As Dieselgate turns one year old, a new study by Transport & Environment (T&E) reveals that Volkswagen is currently selling the least polluting (Euro 6) diesel vehicles. Nonetheless, the marque caught cheating in the US also has the most grossly polluting Euro 5 vehicles on the road, which were sold between 2011 and 2015. The better performance of Volkswagen Euro 6 cars has nothing to do with the Dieselgate, but with better technology choices made before the scandal burst. The report Dieselgate: Who? What? How? also found that not one single brand complies with the latest air pollution limits (‘Euro 6’) for diesel cars and vans in real-world driving.
This dinner, kindly hosted by Christel Schaldemose MEP and Ivan Štefanec MEP, will aim to contribute to the current Parliament and Council deliberations on the newly proposed type approval reform. The discussion will touch on the key provisions that are necessary to make the EU vehicle testing system more robust and independent, such as giving the Commission power to re-test cars, having better market surveillance of vehicles on the road, having better accountability of national regulators, and increased transparency. Speakers will include representatives from EU institutions, consumers, technical services, third party testing organisations and NGOs.You can register for the event here.
The Financial Times today on its front page [paywall] reported that the French government investigation into Dieselgate omitted crucial details about how Renault's diesel cars were able to emit much more harmful emissions on the road than in the lab. Allegedly, the state inquiry, known as Commission Royal after the minister in charge of the investigation Ségolène Royal, did not disclose the full results of studies analysing the enormous gap between real-world performance and lab test results of certain models including the Renault Captur.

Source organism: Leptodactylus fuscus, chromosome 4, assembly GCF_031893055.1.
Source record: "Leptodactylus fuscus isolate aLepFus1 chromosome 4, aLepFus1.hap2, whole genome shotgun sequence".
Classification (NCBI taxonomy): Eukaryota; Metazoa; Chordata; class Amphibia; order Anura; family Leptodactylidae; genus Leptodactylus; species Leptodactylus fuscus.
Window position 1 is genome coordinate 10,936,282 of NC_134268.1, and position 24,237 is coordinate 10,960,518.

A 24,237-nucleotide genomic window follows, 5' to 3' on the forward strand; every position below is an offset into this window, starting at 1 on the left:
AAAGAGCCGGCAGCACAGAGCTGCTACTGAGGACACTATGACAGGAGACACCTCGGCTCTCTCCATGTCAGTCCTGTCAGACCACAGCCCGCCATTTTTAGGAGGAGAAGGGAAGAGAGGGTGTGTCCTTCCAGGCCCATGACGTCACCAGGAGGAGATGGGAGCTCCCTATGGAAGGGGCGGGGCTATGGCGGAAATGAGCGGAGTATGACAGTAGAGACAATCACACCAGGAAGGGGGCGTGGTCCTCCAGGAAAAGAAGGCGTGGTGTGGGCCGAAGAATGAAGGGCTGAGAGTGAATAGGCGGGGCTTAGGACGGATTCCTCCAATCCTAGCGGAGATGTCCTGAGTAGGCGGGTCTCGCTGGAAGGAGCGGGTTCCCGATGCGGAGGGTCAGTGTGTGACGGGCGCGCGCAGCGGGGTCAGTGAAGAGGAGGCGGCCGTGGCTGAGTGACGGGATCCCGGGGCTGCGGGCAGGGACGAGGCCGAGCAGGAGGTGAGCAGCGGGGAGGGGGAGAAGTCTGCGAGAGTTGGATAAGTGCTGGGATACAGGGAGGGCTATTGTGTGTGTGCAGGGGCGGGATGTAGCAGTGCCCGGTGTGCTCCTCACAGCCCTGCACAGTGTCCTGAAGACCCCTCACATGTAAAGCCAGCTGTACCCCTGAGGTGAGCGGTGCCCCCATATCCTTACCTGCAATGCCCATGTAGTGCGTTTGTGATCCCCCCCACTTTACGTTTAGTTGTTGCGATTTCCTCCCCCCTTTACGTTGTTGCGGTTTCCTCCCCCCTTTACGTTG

The race to electrify mobility took an important step forward with a series of announcements from German carmakers on new electric cars and trucks. This coincided with a strong signal from the European Commission, through its Low-Emission Mobility Strategy, that electric vehicles, and not diesel-powered ones, have the principal role in decarbonising transport.
The call by the French commission investigating Dieselgate to strengthen the systems for approving cars has been welcomed by Transport & Environment, but the organisation said this will only have an effect on new models many years from now. We have an air pollution crisis killing hundreds of thousands of people each year in Europe’s cities and we need action today, the sustainable transport group said.
Questions to Mr Jos Dings, Executive Director forEMIS hearing on 4 July 2016
The UK Department for Transport (DfT) must stop acting for carmakers and start rigorously approving and bringing into compliance diesel cars in order to protect citizens from high levels of nitrogen oxides emissions, sustainable transport group Transport and Environment (T&E) has said. The group echoed the message from the UK House of Commons Transport Select Committee.